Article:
Its core innovation is the Proof of History (PoH) mechanism. While other blockchains rely on other nodes to verify if a transaction occurred, Solana uses cryptographic timestamps to establish the order of events.
Think of it as adding a few drops of dye to water in a container and taking a picture at fixed intervals.
If the photographs were scrambled, you’d know how to rearrange these pictures as they’re a function of time.
Each node in Solana has a clock that allows the network to reach consensus on the time and order of events without waiting for confirmation from other nodes.
The nodes can therefore verify transactions without relying on other nodes, which reduces network congestion and improves scalability.
Although DEXs have become extremely popular, it’s still not possible to trade tokens across different blockchains.
For example, Bitcoiners can’t trade BTC on Ethereum, Ethereans can only trade ERC-20 tokens on Ethereum’s DEXs, and DEXs on Solana only support SOL tokens.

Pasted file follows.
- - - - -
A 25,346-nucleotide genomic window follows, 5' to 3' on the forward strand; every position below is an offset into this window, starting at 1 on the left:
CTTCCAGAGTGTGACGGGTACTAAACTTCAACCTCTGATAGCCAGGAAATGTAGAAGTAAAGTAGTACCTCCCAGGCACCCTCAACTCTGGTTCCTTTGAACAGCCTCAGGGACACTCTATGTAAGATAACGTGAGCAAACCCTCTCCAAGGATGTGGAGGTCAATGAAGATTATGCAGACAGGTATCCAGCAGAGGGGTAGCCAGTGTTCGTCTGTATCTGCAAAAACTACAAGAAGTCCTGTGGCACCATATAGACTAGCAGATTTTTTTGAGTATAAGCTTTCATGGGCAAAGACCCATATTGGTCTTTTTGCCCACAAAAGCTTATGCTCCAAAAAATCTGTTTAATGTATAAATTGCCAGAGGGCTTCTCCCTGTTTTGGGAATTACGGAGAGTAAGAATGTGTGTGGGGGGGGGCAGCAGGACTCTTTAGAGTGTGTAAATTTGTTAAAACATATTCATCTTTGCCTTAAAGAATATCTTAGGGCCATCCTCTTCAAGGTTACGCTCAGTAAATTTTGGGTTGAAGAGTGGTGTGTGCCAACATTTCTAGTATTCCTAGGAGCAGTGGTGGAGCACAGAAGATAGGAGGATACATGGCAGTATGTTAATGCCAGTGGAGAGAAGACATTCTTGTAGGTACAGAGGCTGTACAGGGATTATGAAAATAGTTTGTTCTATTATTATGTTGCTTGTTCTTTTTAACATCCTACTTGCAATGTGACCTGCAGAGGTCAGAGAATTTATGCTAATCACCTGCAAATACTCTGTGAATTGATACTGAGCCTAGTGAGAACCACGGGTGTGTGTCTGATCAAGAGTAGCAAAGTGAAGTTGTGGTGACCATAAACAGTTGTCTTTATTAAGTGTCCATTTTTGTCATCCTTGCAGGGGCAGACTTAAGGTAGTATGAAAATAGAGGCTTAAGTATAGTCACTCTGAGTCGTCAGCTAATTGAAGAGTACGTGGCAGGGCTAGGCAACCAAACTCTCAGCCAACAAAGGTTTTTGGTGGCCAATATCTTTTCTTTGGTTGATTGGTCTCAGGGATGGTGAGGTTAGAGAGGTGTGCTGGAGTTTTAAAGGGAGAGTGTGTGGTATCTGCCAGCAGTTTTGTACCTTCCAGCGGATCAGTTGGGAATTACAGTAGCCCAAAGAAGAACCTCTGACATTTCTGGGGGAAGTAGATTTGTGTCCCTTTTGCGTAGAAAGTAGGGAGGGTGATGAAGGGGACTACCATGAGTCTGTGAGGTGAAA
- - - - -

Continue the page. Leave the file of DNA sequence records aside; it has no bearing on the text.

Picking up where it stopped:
The list goes on. There are P2P exchanges like Bisq that allow you to exchange Bitcoin for other cryptocurrencies or fiat currencies, but these don’t have enough transaction volume to be called a mainstream solution.
THORchain is a cross-chain DEX that allows you to trade one digital asset with another digital asset on a separate chain.
It works similar to DEXs like Uniswap, but in addition to liquidity providers who deposit their tokens in pools and traders, the THORchain has another component called THORNodes (servers or cluster of servers.)
These THORNodes consist of a THORChain node and a node for each supported chain.